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dc.contributor.advisorTheresa Gaul
dc.creatorThompson, Katelyn
dc.date.accessioned2021-07-20T21:27:10Z
dc.date.available2021-07-20T21:27:10Z
dc.date.issued2021-04-26
dc.identifier.urihttps://repository.tcu.edu/handle/116099117/47708
dc.description.abstractThis thesis examines the nineteenth-century notion of purity as an origin for contemporary purity culture. Focusing on American women’s literature as a site for change, the following chapters explore the work of Ann Stephens, Frances E. W. Harper, and Kate Chopin. By utilizing both the historical legacy of scholarship and contemporary criticism surrounding these authors, this thesis offers textual analysis of the depiction of women’s sex expression and desire throughout the four texts examined. This examination provides an analysis of notions of purity as a method of controlling people historically identified as women, the ways and reasons some women writers supported purity ideals, and what they saw as the impact of confining women’s sex expression. Ultimately, this work concludes that nineteenth-century American women’s literature reinforced purity discourse, and future work with the texts must acknowledge the impact of notions of purity.en_US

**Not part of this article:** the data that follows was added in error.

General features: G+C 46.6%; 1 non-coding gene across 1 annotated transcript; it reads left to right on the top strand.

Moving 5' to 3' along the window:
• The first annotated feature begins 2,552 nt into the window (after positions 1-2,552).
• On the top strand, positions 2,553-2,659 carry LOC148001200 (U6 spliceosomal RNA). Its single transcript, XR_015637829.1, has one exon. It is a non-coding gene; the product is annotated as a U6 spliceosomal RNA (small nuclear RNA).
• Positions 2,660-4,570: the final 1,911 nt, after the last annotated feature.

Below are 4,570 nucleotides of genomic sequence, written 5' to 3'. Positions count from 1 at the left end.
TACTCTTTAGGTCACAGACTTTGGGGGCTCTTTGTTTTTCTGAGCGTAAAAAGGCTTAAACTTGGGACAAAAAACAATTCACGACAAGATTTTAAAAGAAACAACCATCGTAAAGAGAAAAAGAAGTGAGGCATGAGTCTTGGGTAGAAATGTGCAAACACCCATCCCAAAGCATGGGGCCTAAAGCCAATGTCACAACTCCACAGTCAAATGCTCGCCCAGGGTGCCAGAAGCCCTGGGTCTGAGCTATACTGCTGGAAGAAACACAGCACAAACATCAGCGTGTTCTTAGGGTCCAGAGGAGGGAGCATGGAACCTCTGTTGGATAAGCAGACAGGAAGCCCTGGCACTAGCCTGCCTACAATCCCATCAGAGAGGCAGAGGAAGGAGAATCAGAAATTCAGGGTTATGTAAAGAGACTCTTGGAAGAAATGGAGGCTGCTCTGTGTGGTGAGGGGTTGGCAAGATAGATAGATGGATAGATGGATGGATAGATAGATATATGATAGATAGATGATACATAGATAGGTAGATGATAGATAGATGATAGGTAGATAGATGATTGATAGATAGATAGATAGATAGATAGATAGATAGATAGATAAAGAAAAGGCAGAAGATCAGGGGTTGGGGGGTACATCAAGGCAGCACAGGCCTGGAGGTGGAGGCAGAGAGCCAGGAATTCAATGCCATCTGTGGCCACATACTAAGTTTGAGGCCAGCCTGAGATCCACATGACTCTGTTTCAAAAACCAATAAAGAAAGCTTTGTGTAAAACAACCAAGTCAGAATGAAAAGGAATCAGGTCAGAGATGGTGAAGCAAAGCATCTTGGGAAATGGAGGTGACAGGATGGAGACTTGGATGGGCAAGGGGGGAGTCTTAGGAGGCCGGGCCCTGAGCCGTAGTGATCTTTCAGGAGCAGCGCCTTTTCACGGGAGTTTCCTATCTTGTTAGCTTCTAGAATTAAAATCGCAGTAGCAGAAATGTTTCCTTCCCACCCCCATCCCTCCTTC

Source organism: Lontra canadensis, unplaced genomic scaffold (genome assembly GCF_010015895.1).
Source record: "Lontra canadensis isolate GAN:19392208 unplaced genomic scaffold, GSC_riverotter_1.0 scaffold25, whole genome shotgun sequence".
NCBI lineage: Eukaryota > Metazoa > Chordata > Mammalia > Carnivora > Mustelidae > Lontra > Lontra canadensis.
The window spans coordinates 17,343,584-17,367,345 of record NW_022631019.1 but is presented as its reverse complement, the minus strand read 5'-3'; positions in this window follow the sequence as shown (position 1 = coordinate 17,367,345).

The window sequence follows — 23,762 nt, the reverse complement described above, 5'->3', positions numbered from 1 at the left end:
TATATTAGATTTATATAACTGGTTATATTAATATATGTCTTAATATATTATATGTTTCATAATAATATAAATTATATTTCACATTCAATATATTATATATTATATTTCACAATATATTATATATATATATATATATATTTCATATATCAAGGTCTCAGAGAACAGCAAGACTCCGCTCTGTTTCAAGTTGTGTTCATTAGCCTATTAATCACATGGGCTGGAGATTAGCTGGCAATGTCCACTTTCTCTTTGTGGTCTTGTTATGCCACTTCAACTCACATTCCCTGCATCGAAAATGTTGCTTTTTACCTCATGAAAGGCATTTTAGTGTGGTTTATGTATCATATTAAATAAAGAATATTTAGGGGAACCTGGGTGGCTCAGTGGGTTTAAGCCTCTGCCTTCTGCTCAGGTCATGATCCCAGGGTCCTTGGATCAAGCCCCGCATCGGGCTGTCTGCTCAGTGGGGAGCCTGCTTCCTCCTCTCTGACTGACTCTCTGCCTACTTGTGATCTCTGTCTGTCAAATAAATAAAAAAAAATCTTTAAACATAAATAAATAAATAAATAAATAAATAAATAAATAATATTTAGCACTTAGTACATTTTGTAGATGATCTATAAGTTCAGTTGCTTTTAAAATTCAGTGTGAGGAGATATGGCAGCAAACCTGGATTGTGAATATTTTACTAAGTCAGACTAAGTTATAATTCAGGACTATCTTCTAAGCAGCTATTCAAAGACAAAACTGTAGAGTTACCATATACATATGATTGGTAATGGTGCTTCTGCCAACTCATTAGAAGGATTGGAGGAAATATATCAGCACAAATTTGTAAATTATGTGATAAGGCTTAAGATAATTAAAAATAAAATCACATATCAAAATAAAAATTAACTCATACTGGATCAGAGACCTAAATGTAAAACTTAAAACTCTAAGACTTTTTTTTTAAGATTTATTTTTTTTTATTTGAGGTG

dc.language.isoenen_US
dc.subjectLiteratureen_US
dc.subjectWomen's studiesen_US
dc.subjectAmerican literatureen_US
dc.subjectAmerican literatureen_US
dc.subjectAnn Stephensen_US
dc.subjectFrances Harperen_US
dc.subjectKate Chopinen_US
dc.subjectPurityen_US
dc.subjectSexualityen_US
dc.titleThe Purity Problem: Analyzing American Women's Literature and Sex Expression of the Nineteenth Centuryen_US
dc.typeThesisen_US
etd.degree.departmentDepartment of English
etd.degree.levelMaster of Arts
local.academicunitAddran College of Liberal Arts


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